One of the quirks of the Spanish League calendar this season means that Barcelona’s fixtures mirror those of Real Madrid by a two-week delay. It offers a quick and easy comparison over the two’s relative merits throughout the season without the caveats of who has played the tougher ties, such as last year when almost all of Real’s difficult away games came in one stretch through April.
Which is why Barcelona’s routine 4-1 over Getafe at the weekend was actually very impressive and significant. It meant that, following their 1-0 win at home to Valencia two weeks ago, they had successfully cleared hurdles where Real had already dropped five points this season and extended their lead over the champions to eight after they fell again this time 1-0 to Sevilla.
It was also of significance that the Catalans have already started to right the wrongs of last year by winning at Osasuna and Getafe, the only two away grounds where they lost last year.
And they accomplished the latter whilst not even needing to start Messi for the first time in the League since September 10 last season. Messi, of course, still came on to grab his two customary goals to take his tally to eight in six games this season, but there is a depth to Vilanova’s squad now that wasn’t apparent in the final days of Pep Guardiola’s reign.
In a sense, Guardiola’s final few months very much helped in that regard as his insistence on promoting youth saw Cristian Tello and Isaac Cuenca given their chance when Pedro Rodriguez and David Villa missed large spells through injury, whilst the singings of Jordi Alba and Alex Song have provided cover that was lacking previously.
That has meant that in Tito’s first four League games, in addition to leaving the returning Villa out of the starting XI every time, he has been able to name big names on the bench. Against Real Sociedad, Gerard Pique, Andres Iniesta, Alexis Sanchez were all on the bench, for Osasuna it was Xavi Hernandez, Javier Mascherano and Pedro, against Valencia Alba, Iniesta and Sergio Busquets were benched and finally at Getafe Messi was joined on the sidelines by Dani Alves and Mascherano, whilst Alba, Iniesta and Sanchez were all ruled out through injury.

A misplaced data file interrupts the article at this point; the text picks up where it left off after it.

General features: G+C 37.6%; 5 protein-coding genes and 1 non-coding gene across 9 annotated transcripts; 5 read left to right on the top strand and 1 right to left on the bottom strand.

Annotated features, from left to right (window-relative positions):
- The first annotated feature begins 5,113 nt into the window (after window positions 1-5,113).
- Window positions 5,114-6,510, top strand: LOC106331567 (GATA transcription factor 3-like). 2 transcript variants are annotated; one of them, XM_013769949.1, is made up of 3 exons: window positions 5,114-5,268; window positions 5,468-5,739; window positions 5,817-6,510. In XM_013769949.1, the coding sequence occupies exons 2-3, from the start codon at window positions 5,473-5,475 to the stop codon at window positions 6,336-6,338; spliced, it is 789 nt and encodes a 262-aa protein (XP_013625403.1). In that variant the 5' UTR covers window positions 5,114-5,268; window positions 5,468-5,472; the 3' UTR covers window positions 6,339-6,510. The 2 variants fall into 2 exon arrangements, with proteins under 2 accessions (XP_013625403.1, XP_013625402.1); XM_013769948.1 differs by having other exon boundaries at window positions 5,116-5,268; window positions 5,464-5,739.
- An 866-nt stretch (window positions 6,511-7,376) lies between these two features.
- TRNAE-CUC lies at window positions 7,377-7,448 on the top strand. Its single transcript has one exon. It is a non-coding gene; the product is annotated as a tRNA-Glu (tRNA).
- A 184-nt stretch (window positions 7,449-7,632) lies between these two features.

It is a depth that Real should also be familiar with, but their flaws and in particular one of Jose Mourinho’s failing tendencies in recent weeks was shown up as they lost this weekend at a stadium where they had won 6-2 in their previous two visits.
In very similar fashion to the match they lost at Getafe three weeks ago, as soon as things didn’t go completely to plan, Mourinho looked to his bench, as he has done to legendary effect in his coaching career. However, on both occasions his decision-making has been more Championship Manager than unique manager.
The Portuguese has piled on strikers in the hope of finding the elusive goal, but has instead only produced a creative deficit when his side is most in need of invention. On Saturday Mesut Ozil and Angel Di Maria were sacrificed at half-time, but without their two highest assist-makers of last season, Real only really threatened from set-pieces and one long range effort from Luka Modric, who was forced to carry the burden of trying to unlock the Sevilla defence in only his third Real game.
All of which leaves Real with an eight-point mountain to climb and with a trip to the Camp Nou to come in three weeks’ time. Rarely can a game so early in the season have been termed a title decider.
Even worse for Madridistas is the ignominy of trailing Atletico Madrid in the table. Diego Simeone’s men continued their fine form, just, as they sailed into a 4-0 lead against Rayo Vallecano only to nearly throw it all away by conceding three times in the final 10 minutes. However, Atleti now have seven points from nine to go with their European Super Cup victory and, with Radamel Falcao is such exhilarating form, a return to the Champions League this time next year looks a certainty.